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I believe that Mr. Cisler's original posting and Mr. Barber's response of
2/28/94 have pointed out a very interesting issue with regard to regulation
and pricing.  If I recall my microeconomic theory correctly (not a sure thing),
it should be the goal of all "businesses" (be they profit or non-profit) to set
prices at "marginal cost" in order to maximize revenue.  My recollection is
that this only works, however, in an economic situation which is competitive,
and that in reality we are often dealing with telecommunication monopolies.
The "incremental cost" proposed in the amendment is really equivalent to that
marginal cost principle, and in an ideal market situation it should be the
price set for ALL buyers of the service, not just non-profits.
 
So I believe that the question should be: is it more effective (efficient?) to
deal with equity issues through a regulatory/legal process which (1) imposes
special pricing requirements on providers, or (2) directly subsidizes those
unable to afford monopolistic prices, or (3) assures competition?  Assuming that
it will not be possible to assure competition in all market areas (#3, the
ideal), then we are left (in the interest of equity) with one or a combination
of the other alternatives, both of which tend to result in some level of
bureaucratic involvement.  This is the cost of doing business in an imperfect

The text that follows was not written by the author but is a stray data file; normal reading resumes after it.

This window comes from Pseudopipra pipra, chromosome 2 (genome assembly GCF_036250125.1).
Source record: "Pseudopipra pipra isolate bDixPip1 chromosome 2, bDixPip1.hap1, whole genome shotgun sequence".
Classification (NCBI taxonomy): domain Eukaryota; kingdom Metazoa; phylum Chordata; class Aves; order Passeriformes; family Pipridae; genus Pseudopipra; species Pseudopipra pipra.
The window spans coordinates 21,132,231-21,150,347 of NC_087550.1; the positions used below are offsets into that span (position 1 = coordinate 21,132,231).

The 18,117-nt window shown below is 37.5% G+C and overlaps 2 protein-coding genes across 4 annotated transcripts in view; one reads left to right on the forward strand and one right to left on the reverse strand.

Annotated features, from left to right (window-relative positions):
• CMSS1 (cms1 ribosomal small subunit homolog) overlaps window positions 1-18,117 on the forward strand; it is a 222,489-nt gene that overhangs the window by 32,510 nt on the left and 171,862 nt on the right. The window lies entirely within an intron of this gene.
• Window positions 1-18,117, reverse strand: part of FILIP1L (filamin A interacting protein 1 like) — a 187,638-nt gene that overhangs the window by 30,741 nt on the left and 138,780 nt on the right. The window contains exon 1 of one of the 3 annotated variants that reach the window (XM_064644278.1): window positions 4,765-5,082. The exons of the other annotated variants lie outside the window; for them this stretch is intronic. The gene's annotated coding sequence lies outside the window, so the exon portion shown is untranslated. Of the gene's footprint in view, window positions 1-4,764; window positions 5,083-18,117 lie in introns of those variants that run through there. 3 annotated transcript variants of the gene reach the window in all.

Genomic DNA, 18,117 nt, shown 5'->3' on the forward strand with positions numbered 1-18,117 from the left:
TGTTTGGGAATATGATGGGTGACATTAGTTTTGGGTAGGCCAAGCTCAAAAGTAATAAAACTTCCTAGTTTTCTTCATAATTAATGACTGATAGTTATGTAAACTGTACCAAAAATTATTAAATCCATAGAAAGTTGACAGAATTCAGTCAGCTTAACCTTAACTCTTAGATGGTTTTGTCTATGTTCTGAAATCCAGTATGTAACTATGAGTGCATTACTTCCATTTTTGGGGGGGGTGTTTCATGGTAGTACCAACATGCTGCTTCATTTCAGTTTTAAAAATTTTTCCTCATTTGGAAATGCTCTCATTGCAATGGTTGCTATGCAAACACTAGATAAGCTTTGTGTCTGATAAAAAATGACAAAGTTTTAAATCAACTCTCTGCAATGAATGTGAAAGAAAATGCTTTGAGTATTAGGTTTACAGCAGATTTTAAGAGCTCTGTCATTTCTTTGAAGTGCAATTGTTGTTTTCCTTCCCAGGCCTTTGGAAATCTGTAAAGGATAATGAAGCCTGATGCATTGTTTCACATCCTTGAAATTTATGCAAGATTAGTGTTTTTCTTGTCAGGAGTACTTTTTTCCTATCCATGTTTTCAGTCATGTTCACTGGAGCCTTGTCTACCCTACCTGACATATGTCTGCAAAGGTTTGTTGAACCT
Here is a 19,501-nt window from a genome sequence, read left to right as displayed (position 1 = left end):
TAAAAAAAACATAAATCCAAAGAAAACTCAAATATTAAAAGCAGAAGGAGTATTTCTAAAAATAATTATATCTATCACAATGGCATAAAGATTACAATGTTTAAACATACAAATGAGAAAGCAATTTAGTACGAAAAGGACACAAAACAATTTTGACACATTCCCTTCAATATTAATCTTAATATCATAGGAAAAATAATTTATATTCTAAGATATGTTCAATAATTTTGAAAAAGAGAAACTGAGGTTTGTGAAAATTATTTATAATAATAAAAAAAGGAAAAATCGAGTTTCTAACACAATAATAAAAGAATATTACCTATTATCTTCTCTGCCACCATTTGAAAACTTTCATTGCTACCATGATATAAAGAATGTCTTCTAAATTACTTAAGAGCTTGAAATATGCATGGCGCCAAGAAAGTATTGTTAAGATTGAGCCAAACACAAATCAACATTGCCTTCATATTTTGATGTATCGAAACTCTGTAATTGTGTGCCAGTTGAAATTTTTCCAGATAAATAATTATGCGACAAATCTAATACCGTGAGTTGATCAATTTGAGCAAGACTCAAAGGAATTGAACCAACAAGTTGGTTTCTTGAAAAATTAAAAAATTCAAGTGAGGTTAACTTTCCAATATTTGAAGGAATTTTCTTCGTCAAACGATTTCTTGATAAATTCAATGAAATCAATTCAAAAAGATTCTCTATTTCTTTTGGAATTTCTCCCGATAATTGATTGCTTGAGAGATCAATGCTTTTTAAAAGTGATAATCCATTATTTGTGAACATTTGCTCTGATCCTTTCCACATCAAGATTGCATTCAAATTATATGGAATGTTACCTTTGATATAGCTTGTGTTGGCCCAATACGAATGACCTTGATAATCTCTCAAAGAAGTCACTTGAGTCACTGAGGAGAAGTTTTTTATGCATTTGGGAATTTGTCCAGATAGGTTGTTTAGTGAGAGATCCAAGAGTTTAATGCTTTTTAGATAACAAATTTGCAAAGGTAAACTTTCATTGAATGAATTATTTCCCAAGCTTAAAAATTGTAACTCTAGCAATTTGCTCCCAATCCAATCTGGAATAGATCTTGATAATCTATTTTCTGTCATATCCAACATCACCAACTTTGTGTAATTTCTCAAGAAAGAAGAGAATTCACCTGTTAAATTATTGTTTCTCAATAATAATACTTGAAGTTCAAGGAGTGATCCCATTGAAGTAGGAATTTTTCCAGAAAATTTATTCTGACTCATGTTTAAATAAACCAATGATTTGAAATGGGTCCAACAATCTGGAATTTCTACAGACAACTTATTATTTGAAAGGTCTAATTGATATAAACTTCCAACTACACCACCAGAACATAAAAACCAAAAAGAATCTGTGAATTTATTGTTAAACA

marketplace, and one of the few areas where government needs to play a role in
the economy in order to assure equal access to a vital resource.  It won't be
easy, but IMHO I believe it's necessary, and that we will be able to work out
the details (although with some difficulty).
 
Joe Scorza
 
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On Sunday, 2/27/94, Steve Cisler wrote:
 
> Sam Simon posts some interesting amendments and changes to the
> Markey Fields bill:
>
> > A new provision will be added to the bill that reads as follows:
>
>      "(iii) Such plan [referring to a plan developed by a federal/state
> joint board] shall address the need for public access to telecommunication
> services at incremental cost offered by non-profit, public institutions,
> public education, library, public broadcasting and government entities,
> both as producers and users of services."
>
> --
> I was talking to some other Internet veterans representing higher
> education, and the problem they have with this is that if you
> add up all the possible network users from non-profit, public
> institutions, libraries, public broadcasting, education and
> certainly government, you have a huge percent of the user base
> that is asking the for-profit sector to subsidize them to
> some degree.  While you would have some, perhaps many, worthy
> recipients of the subsidy, you would also have some wealth
> non-profits like National Geographic Society or govt. entities
> like <name your well-heeled govt. agency> that might have
> cheaper rates than Tanya's Software Works or many small
> and struggling businesses.
>
> There would be a lot of bureaucratic overhead to try and
> decide which users within the non-profit/govt/ed categories
> are worthy of such discounts.
>
> Steve Cisler
> Apple Library
> [log in to unmask]